Indoor Hydroponic Growing

Overview

The idea of sampling fresh, homegrown crops in the middle of winter catches the attention of many gardeners. And while indoor hydroponics systems may be a little tricky to set up, growing crops is straightforward and fast. Some vegetables will grow quicker with off-season indoor hydroponics than in a summer garden patch. Many species suit hydroponics growing, but beginners should avoid large sprawling plants until they're familiar with the hydroponics approach. One of the most productive home hydroponics setups is the aeration method using an aquarium pump.

Step 1

Source a plastic container that's wide enough to hold several growing plants. Fit a 2-inch-deep mesh tray over the top of the open container. Use tape or superglue to hold the tray in place. Ensure the base of the tray is well above the bottom of the container.

Step 2

Place the container and tray in a sheltered location indoors. Set up an adjustable lamp fitted with two cool white fluorescent bulbs and an adjustable timer. These should be available from local garden specialists. Position the lamp about 4 inches above your tray, according to Marcy Stanton, Master Gardener at the University of New Hampshire.

Step 3

Buy some hydroponic fertilizer from a garden center or online store. Mix a growing solution following dosage instructions on the packet. Check the pH of the solution using a pH testing kit to ensure it's between 5.0 and 6.0, according to Virginia Tech University.

Step 4

Pour the solution into the container until it's an inch below the base of the mesh tray. Set up a basic aquarium air pump next to the hydroponics container and insert the hose into the container solution. Use an air stone to soften the bubbles, and fit to the pump a timer scheduled to turn on for an hour in morning, midday and afternoon, according to the University of New Hampshire.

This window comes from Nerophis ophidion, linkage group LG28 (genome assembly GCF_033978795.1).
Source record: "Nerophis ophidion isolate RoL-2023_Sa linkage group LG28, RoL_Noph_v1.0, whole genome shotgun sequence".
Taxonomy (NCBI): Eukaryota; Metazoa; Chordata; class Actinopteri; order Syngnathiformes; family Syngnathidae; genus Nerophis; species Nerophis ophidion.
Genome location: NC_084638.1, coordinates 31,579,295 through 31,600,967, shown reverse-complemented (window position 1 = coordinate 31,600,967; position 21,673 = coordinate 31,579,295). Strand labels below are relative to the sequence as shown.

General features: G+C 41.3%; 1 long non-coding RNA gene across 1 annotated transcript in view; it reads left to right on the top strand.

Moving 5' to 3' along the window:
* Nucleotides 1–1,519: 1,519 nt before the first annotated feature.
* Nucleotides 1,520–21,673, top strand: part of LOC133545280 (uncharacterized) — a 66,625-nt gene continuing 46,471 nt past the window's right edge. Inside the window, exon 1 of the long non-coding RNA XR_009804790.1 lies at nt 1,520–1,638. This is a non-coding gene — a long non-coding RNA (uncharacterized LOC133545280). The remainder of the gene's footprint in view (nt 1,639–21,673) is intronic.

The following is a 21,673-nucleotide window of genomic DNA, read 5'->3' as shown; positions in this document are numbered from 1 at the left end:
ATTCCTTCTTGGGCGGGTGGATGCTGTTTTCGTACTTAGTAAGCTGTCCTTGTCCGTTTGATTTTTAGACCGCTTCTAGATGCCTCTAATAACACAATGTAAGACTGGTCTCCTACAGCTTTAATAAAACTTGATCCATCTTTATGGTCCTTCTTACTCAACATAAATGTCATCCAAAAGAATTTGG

Step 5

Fill the tray with a suitable growing medium. Good options for hydroponics include perlite, sterilized sand or wool rock, according to the University of New Hampshire. Spray water on the mix until moist.

Step 6

Sow seeds directly into the tray of growing mix. Choose edible leafy plants such as lettuce, spinach and Swiss chard. More elaborate hydroponics systems can accommodate tomatoes and climbing plants, but make sure you have supports in place above the tray.

Step 7

Change the hydroponics solution every two weeks, according to Virginia Tech University. Top up the solution with a little water if it dips below root level between changes. Move the lamp level up as the plants grow so that it remains 5 inches above the foliage. Harvest when ripe.

Tips and Warnings

  • Aerated hydroponics crops grow very fast, so be sure to check your crop every day.

Things You'll Need

  • Plastic container
  • 2-inch-deep mesh tray
  • Adhesive tape
  • Perlite or similar growth medium
  • Lamp with timer
  • 2 cool white fluorescent bulbs
  • Hydroponic fertilizer
  • pH test kit
  • Seeds
  • Aquarium pump with timer
  • Air stone

References

  • University of New Hampshire Extension: Hydroponic Vegetable Gardening
  • Virginia Cooperative Extension: Home Hydroponics
Keywords: indoor hydroponics growing, indoor hydroponics tips, hydroponic vegetable growing

About this Author

Based near London, U.K., Peter Mitchell has been a journalist and copywriter for over eight years. Credits include stories for "The Guardian" and the BBC. Mitchell is an experienced player and coach for basketball and soccer teams, and has written articles on nutrition, health and fitness. He has a First Class Bachelor of Arts (Hons.) from Bristol University.

Article provided by eHow Home & Garden | Indoor Hydroponic Growing